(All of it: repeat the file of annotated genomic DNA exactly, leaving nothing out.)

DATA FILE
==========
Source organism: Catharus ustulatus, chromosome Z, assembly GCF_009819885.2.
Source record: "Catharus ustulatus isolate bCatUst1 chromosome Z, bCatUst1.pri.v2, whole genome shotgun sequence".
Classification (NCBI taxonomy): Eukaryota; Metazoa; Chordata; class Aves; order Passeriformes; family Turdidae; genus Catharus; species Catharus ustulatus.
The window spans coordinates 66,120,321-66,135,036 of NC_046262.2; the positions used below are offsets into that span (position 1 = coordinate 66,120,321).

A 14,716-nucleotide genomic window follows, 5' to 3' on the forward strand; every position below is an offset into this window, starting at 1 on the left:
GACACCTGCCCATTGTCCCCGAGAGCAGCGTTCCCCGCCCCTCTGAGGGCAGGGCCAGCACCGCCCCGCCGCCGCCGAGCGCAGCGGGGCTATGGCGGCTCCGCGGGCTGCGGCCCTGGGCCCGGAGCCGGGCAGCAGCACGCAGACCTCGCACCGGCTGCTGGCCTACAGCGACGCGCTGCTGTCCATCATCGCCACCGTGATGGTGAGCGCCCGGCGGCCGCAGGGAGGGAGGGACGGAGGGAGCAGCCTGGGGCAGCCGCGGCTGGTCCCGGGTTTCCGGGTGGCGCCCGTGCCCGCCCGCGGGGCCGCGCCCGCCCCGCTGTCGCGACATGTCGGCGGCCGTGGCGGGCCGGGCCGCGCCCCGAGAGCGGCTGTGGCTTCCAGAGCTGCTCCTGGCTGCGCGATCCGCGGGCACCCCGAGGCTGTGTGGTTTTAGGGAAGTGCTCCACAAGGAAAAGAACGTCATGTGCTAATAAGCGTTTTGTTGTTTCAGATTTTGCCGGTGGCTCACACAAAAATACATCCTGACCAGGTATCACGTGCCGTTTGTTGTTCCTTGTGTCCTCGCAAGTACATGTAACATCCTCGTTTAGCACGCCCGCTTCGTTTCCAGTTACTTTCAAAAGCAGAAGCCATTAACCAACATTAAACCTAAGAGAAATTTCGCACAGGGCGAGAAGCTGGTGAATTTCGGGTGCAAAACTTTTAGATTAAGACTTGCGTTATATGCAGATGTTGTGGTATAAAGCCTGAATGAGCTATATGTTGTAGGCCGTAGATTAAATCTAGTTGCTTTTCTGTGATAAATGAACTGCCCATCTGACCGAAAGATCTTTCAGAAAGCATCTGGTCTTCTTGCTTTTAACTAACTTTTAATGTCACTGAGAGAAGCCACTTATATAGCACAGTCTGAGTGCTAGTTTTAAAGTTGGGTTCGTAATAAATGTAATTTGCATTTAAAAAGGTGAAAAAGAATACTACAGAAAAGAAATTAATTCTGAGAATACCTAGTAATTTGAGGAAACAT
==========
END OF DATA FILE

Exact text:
Source organism: Catharus ustulatus, chromosome Z, assembly GCF_009819885.2.
Source record: "Catharus ustulatus isolate bCatUst1 chromosome Z, bCatUst1.pri.v2, whole genome shotgun sequence".
Classification (NCBI taxonomy): Eukaryota; Metazoa; Chordata; class Aves; order Passeriformes; family Turdidae; genus Catharus; species Catharus ustulatus.
The window spans coordinates 66,120,321-66,135,036 of NC_046262.2; the positions used below are offsets into that span (position 1 = coordinate 66,120,321).

A 14,716-nucleotide genomic window follows, 5' to 3' on the forward strand; every position below is an offset into this window, starting at 1 on the left:
GACACCTGCCCATTGTCCCCGAGAGCAGCGTTCCCCGCCCCTCTGAGGGCAGGGCCAGCACCGCCCCGCCGCCGCCGAGCGCAGCGGGGCTATGGCGGCTCCGCGGGCTGCGGCCCTGGGCCCGGAGCCGGGCAGCAGCACGCAGACCTCGCACCGGCTGCTGGCCTACAGCGACGCGCTGCTGTCCATCATCGCCACCGTGATGGTGAGCGCCCGGCGGCCGCAGGGAGGGAGGGACGGAGGGAGCAGCCTGGGGCAGCCGCGGCTGGTCCCGGGTTTCCGGGTGGCGCCCGTGCCCGCCCGCGGGGCCGCGCCCGCCCCGCTGTCGCGACATGTCGGCGGCCGTGGCGGGCCGGGCCGCGCCCCGAGAGCGGCTGTGGCTTCCAGAGCTGCTCCTGGCTGCGCGATCCGCGGGCACCCCGAGGCTGTGTGGTTTTAGGGAAGTGCTCCACAAGGAAAAGAACGTCATGTGCTAATAAGCGTTTTGTTGTTTCAGATTTTGCCGGTGGCTCACACAAAAATACATCCTGACCAGGTATCACGTGCCGTTTGTTGTTCCTTGTGTCCTCGCAAGTACATGTAACATCCTCGTTTAGCACGCCCGCTTCGTTTCCAGTTACTTTCAAAAGCAGAAGCCATTAACCAACATTAAACCTAAGAGAAATTTCGCACAGGGCGAGAAGCTGGTGAATTTCGGGTGCAAAACTTTTAGATTAAGACTTGCGTTATATGCAGATGTTGTGGTATAAAGCCTGAATGAGCTATATGTTGTAGGCCGTAGATTAAATCTAGTTGCTTTTCTGTGATAAATGAACTGCCCATCTGACCGAAAGATCTTTCAGAAAGCATCTGGTCTTCTTGCTTTTAACTAACTTTTAATGTCACTGAGAGAAGCCACTTATATAGCACAGTCTGAGTGCTAGTTTTAAAGTTGGGTTCGTAATAAATGTAATTTGCATTTAAAAAGGTGAAAAAGAATACTACAGAAAAGAAATTAATTCTGAGAATACCTAGTAATTTGAGGAAACAT